MT: Further trends include the continuing integration of traditional analogue functions into mcus and the increasing importance of packaging. As well as simple analogue functions – such as a/d and d/a conversion – additional analogue features, including op amps and temperature sensing circuitry, are being integrated, allowing full measurement systems on chip. At the same time, new packaging technology and smaller packages will allow a higher concentration of pins and hence increase the number of available functions per unit area of a pcb. Packaging options, such as lga and chip scale, will become more mainstream requirements, providing solutions in a 32pin package with a 2 x 3mm footprint.
Moving on to applications, energy conservation is expected to show sizeable growth in its use of mcus next year. One particular application of mcus in this sector is to act as an intelligent standby switch to ‘wake up’ consumer goods.
At the same time, utility companies are driving initiatives across Europe to install smart meters in our homes. These smart meters will provide them with ease of billing and help us as consumers to take a more active role in regulating the energy we use. An example of the technology being used here is found in the mcus driving ruggedised power line communication (PLC) applications.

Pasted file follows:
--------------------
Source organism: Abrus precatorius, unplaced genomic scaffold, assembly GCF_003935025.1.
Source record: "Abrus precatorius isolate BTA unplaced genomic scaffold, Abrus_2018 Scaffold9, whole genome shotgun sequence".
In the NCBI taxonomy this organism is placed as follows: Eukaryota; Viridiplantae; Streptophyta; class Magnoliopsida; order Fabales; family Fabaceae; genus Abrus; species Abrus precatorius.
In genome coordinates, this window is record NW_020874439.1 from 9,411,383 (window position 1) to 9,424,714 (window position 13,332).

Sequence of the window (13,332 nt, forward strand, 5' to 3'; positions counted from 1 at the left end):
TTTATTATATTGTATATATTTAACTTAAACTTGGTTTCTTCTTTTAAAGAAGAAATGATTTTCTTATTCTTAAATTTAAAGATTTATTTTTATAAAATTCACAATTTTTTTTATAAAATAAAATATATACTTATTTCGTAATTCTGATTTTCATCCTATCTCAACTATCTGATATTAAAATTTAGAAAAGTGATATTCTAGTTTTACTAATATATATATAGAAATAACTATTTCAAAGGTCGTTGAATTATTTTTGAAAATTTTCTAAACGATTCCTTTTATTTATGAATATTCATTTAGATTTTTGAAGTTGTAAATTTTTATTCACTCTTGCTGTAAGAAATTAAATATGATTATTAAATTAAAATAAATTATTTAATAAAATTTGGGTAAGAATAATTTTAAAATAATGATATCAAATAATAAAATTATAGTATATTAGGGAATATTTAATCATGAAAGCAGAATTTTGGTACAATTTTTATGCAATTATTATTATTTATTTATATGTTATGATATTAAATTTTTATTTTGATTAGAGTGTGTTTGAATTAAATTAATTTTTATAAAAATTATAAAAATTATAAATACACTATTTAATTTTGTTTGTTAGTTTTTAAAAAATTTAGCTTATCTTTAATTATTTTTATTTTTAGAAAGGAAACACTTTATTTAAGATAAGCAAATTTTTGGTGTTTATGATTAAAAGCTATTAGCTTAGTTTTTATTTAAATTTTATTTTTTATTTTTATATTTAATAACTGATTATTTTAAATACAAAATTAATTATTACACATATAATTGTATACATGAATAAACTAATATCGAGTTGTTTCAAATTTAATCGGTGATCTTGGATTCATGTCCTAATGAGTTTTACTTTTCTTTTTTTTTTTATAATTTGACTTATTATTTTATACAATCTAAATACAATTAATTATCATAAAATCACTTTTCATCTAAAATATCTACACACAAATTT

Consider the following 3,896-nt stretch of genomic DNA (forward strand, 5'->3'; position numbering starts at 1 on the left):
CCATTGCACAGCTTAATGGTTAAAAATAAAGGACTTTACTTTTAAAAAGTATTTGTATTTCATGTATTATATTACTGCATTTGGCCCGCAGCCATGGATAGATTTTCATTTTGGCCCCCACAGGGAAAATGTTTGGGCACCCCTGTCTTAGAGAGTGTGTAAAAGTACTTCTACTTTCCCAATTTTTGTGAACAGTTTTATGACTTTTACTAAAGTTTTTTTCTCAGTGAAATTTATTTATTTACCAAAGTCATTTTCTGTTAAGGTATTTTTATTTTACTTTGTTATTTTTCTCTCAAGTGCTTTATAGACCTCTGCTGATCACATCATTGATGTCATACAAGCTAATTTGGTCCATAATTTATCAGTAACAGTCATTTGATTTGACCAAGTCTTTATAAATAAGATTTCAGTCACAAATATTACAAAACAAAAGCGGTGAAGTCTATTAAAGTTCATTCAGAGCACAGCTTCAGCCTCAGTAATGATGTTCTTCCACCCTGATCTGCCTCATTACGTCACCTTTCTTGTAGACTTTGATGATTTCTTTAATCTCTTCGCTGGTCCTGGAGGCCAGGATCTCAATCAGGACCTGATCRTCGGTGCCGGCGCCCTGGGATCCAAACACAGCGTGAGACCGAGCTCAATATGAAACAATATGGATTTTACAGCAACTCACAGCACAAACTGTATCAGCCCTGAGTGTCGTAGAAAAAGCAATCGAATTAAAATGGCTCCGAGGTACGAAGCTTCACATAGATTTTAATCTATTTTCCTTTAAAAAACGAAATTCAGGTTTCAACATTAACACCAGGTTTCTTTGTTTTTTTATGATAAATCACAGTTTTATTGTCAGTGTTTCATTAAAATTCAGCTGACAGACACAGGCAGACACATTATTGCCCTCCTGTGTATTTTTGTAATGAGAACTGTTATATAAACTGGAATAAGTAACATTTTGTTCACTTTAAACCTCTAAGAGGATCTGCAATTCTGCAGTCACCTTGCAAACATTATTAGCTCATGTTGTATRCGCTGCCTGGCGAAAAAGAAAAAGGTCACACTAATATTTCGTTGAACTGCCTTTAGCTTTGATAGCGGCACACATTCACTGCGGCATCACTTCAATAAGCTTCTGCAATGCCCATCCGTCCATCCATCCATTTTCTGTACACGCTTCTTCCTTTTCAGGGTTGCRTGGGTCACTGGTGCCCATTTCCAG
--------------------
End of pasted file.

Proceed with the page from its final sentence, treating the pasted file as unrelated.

GP: Will we see strong growth for 32bit mcus in 2009?
MT: Although I certainly believe we will, there are good reasons why 8bit and 16bit mcus will continue to attract strong demand from customers. As highlighted earlier, new applications that require the combination of low power, low voltage and low cost offered by low end mcus are continuing to drive demand in this segment. In turn, this demand will continue to drive technological development to meet the increasingly diverse requirements of customers.
In summary, 2009 should see growth across all segments of the mcu market, as continuing demand for higher performance devices is matched by growth in the 8bit and 16bit sectors. Increased performance and lower costs for high end devices do not, however, signal a move away from 8bit and 16bit devices, as these continue to answer very specific needs. In fact, as costs come down, new application areas for devices that offer low power and low voltage will continue to appear.
This growing demand for both high and low end mcus will continue to push manufacturers to seek out technological advancement, with memory and multicore technology areas that should receive particular focus.
As mcus take a more central place in our lives, replacing mechanical with ‘intelligent’ devices, they will create real changes to the way we live. In these energy conscious times, low power mcus are already providing a ‘smart solution’ that will allow us to monitor more carefully how much energy we actually consume, for example.
Of course, we can expect many challenges over the coming twelve months – and probably a few surprises – but there is no doubt that this is a very exciting time to be working in the microcontroller business.

Chris Shaw